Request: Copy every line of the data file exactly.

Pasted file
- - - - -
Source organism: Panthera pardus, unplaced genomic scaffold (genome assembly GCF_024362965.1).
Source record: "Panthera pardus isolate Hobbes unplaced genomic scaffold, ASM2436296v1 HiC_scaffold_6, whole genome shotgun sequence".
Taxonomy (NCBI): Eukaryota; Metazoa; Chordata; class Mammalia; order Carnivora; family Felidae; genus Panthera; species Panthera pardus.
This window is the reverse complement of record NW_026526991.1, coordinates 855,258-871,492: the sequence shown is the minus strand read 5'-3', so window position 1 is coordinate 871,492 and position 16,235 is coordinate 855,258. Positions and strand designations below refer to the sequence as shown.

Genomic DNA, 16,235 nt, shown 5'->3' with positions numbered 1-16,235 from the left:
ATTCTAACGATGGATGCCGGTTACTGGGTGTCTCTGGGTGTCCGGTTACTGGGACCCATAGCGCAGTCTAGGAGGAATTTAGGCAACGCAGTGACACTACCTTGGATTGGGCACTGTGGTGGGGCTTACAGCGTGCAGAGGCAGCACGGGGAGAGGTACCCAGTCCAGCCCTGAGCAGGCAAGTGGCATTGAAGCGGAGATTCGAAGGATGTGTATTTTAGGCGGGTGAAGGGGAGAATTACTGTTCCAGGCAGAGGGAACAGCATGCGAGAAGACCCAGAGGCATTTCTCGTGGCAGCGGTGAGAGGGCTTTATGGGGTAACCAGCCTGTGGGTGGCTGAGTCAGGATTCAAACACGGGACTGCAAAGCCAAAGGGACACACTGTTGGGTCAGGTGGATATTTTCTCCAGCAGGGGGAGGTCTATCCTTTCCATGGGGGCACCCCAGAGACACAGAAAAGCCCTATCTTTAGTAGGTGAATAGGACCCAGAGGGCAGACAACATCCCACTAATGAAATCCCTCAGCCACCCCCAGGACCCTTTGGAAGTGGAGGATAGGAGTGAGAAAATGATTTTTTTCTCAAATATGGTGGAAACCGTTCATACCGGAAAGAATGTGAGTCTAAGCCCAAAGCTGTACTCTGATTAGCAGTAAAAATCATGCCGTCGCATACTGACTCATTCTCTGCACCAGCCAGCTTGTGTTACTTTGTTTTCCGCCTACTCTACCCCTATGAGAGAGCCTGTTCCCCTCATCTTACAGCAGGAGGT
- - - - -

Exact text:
Source organism: Panthera pardus, unplaced genomic scaffold (genome assembly GCF_024362965.1).
Source record: "Panthera pardus isolate Hobbes unplaced genomic scaffold, ASM2436296v1 HiC_scaffold_6, whole genome shotgun sequence".
Taxonomy (NCBI): Eukaryota; Metazoa; Chordata; class Mammalia; order Carnivora; family Felidae; genus Panthera; species Panthera pardus.
This window is the reverse complement of record NW_026526991.1, coordinates 855,258-871,492: the sequence shown is the minus strand read 5'-3', so window position 1 is coordinate 871,492 and position 16,235 is coordinate 855,258. Positions and strand designations below refer to the sequence as shown.

Genomic DNA, 16,235 nt, shown 5'->3' with positions numbered 1-16,235 from the left:
ATTCTAACGATGGATGCCGGTTACTGGGTGTCTCTGGGTGTCCGGTTACTGGGACCCATAGCGCAGTCTAGGAGGAATTTAGGCAACGCAGTGACACTACCTTGGATTGGGCACTGTGGTGGGGCTTACAGCGTGCAGAGGCAGCACGGGGAGAGGTACCCAGTCCAGCCCTGAGCAGGCAAGTGGCATTGAAGCGGAGATTCGAAGGATGTGTATTTTAGGCGGGTGAAGGGGAGAATTACTGTTCCAGGCAGAGGGAACAGCATGCGAGAAGACCCAGAGGCATTTCTCGTGGCAGCGGTGAGAGGGCTTTATGGGGTAACCAGCCTGTGGGTGGCTGAGTCAGGATTCAAACACGGGACTGCAAAGCCAAAGGGACACACTGTTGGGTCAGGTGGATATTTTCTCCAGCAGGGGGAGGTCTATCCTTTCCATGGGGGCACCCCAGAGACACAGAAAAGCCCTATCTTTAGTAGGTGAATAGGACCCAGAGGGCAGACAACATCCCACTAATGAAATCCCTCAGCCACCCCCAGGACCCTTTGGAAGTGGAGGATAGGAGTGAGAAAATGATTTTTTTCTCAAATATGGTGGAAACCGTTCATACCGGAAAGAATGTGAGTCTAAGCCCAAAGCTGTACTCTGATTAGCAGTAAAAATCATGCCGTCGCATACTGACTCATTCTCTGCACCAGCCAGCTTGTGTTACTTTGTTTTCCGCCTACTCTACCCCTATGAGAGAGCCTGTTCCCCTCATCTTACAGCAGGAGGT